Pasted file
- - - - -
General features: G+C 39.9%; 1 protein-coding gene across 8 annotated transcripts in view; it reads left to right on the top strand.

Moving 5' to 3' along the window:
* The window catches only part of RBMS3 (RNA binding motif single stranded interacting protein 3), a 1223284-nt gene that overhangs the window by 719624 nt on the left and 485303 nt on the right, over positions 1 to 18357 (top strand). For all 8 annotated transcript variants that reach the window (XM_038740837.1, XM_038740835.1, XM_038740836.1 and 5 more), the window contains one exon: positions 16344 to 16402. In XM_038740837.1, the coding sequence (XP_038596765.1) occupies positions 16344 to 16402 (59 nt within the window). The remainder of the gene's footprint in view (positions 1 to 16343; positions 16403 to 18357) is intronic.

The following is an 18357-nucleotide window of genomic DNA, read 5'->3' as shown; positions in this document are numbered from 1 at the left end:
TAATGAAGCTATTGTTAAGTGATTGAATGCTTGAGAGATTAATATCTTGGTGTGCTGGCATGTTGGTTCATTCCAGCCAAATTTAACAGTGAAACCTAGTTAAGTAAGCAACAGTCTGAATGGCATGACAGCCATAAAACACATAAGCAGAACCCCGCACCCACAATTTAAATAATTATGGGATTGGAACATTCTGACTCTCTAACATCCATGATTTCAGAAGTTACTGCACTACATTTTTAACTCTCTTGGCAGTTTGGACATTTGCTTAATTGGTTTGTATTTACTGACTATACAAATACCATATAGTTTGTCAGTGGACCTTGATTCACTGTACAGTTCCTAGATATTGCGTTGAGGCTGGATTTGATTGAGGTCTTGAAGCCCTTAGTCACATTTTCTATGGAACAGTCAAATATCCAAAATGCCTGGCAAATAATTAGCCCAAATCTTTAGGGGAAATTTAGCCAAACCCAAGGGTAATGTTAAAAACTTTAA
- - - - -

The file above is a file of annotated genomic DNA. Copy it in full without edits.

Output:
General features: G+C 39.9%; 1 protein-coding gene across 8 annotated transcripts in view; it reads left to right on the top strand.

Moving 5' to 3' along the window:
* The window catches only part of RBMS3 (RNA binding motif single stranded interacting protein 3), a 1223284-nt gene that overhangs the window by 719624 nt on the left and 485303 nt on the right, over positions 1 to 18357 (top strand). For all 8 annotated transcript variants that reach the window (XM_038740837.1, XM_038740835.1, XM_038740836.1 and 5 more), the window contains one exon: positions 16344 to 16402. In XM_038740837.1, the coding sequence (XP_038596765.1) occupies positions 16344 to 16402 (59 nt within the window). The remainder of the gene's footprint in view (positions 1 to 16343; positions 16403 to 18357) is intronic.

The following is an 18357-nucleotide window of genomic DNA, read 5'->3' as shown; positions in this document are numbered from 1 at the left end:
TAATGAAGCTATTGTTAAGTGATTGAATGCTTGAGAGATTAATATCTTGGTGTGCTGGCATGTTGGTTCATTCCAGCCAAATTTAACAGTGAAACCTAGTTAAGTAAGCAACAGTCTGAATGGCATGACAGCCATAAAACACATAAGCAGAACCCCGCACCCACAATTTAAATAATTATGGGATTGGAACATTCTGACTCTCTAACATCCATGATTTCAGAAGTTACTGCACTACATTTTTAACTCTCTTGGCAGTTTGGACATTTGCTTAATTGGTTTGTATTTACTGACTATACAAATACCATATAGTTTGTCAGTGGACCTTGATTCACTGTACAGTTCCTAGATATTGCGTTGAGGCTGGATTTGATTGAGGTCTTGAAGCCCTTAGTCACATTTTCTATGGAACAGTCAAATATCCAAAATGCCTGGCAAATAATTAGCCCAAATCTTTAGGGGAAATTTAGCCAAACCCAAGGGTAATGTTAAAAACTTTAA